Saturday, March 12, 2005

Photo? Video? Ice Sculpture?

I hear a lot of people claim they live in the moment. When I hear this I often wonder if they really know what they are talking about - live in the moment... for the moment.
What moment?
And, after the "moment" is that it? The moment never to be revisited or called to mind? Never to have a high enough value that it is worth recalling, remembering, reliving?
The ice sculpture soon melts, gone forever. Unless, of course, it was captured on film or memory chip, or videotape.
On film that sculpture can be captured forever in all its frozen glory. Its once wonderful, glistening detail can be reaffirmed at a glance...
...a memory of what once was and is no more.
Another photo can freeze the results of its demise, capturing virtually forever that melted masterpiece's remains - what was and is no more, but for the photograph, the memory.
Yes, photography captures the moment doesn't it?
But video, ah yes, video captures the event, the passage, the occurrence, the story like nothing photography could hope to achieve. The video of that melting ice sculpture can be long, excruciatingly boring; like real time.
Or, in the hands of a talented editor, the passage of time, while depicting the painful passage from reflective, diamond-like art to nothing more than a puddle awaiting the cleanup crew, can be a beautiful thing. There's a story here. Is the story of the ice sculpture reflective of the story of the marriage celebration where it gave its life?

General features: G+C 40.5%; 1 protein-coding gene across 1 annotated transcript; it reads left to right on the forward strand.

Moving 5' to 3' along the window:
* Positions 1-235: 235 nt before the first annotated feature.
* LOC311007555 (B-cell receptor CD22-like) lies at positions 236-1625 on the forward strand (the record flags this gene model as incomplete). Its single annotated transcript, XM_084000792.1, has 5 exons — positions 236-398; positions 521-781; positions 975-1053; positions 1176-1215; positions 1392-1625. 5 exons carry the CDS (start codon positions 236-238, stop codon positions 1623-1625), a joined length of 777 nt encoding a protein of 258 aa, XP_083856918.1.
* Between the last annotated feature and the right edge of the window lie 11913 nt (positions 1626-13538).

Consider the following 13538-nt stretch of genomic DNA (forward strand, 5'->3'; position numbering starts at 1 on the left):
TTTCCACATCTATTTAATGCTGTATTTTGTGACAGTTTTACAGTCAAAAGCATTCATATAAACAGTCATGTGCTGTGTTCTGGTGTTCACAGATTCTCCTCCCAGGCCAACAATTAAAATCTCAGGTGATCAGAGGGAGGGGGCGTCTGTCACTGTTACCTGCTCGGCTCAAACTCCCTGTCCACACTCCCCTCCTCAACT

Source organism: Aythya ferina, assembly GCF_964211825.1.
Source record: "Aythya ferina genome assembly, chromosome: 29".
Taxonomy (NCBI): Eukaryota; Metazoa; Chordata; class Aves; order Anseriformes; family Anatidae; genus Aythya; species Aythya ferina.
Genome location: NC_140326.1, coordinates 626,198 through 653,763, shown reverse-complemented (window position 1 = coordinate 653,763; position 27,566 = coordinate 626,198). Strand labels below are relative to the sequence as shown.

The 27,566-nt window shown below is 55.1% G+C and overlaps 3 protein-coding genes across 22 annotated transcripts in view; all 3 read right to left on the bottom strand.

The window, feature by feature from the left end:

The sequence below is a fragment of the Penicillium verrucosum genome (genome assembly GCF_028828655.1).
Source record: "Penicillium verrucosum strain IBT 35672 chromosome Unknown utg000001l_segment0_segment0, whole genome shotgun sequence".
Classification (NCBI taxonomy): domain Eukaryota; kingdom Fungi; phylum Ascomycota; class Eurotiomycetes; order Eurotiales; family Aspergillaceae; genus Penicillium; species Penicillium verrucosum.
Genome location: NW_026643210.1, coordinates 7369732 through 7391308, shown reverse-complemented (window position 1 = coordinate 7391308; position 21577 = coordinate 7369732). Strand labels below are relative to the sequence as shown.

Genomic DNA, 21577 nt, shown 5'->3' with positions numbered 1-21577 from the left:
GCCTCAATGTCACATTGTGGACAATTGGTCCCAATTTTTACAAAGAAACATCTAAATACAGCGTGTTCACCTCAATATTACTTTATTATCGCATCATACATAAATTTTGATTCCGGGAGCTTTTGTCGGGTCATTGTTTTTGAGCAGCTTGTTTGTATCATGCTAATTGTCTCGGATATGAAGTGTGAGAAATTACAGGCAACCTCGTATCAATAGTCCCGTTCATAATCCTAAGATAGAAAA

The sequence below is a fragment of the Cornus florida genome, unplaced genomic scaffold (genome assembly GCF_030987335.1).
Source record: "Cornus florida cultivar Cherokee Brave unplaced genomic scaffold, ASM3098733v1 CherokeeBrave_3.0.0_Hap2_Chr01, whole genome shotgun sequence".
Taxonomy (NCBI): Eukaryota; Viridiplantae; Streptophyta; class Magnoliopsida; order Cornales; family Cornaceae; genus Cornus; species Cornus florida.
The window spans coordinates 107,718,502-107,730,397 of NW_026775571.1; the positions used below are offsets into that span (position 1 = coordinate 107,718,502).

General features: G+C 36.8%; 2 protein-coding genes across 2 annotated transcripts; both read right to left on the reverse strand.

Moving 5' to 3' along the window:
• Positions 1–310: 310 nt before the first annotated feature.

Like the sculpture, will the wedding and reception that followed, the marriage that resulted, soon melt away into nothing?
A pause for thought, huh?
Can the photographs do that? After a fashion. Say, one of the sculpture's delivery - solid, hard, defined. Another of the sculpture sweating out its midlife, rivulets cutting lines into its once solid facade. Then a photo of its half-life, less than it was, still showing some of what it must have been, a series of moments rapidly fading. A final photo of the puddle, nothing to reflect on what that shapeless body of water had once been.
Sure, photos can do that, leaving much of it to the mind to recall.
But video, ah yes, video captures every moment, every fading of reflective glory. It conveys passage of time in a reality show. The drops move, the ice diminishes, the shape of things change until there remains only that body of water. Music enhances, highlights the event, underscoring a change from something to nothing.
What do most care?
They, after all, live for the moment, in the moment.
Like the marriage.
Life would, then, have to be a series of moments to live for, live in. Something a mere photograph cannot convey, provide.
Video is more about life, what it was, what it is, what it has become.
It is more artistic than a painting, more reminiscent than a photograph.
After the event, the video remains.
But what of the ice sculpture? the wedding? the marriage?

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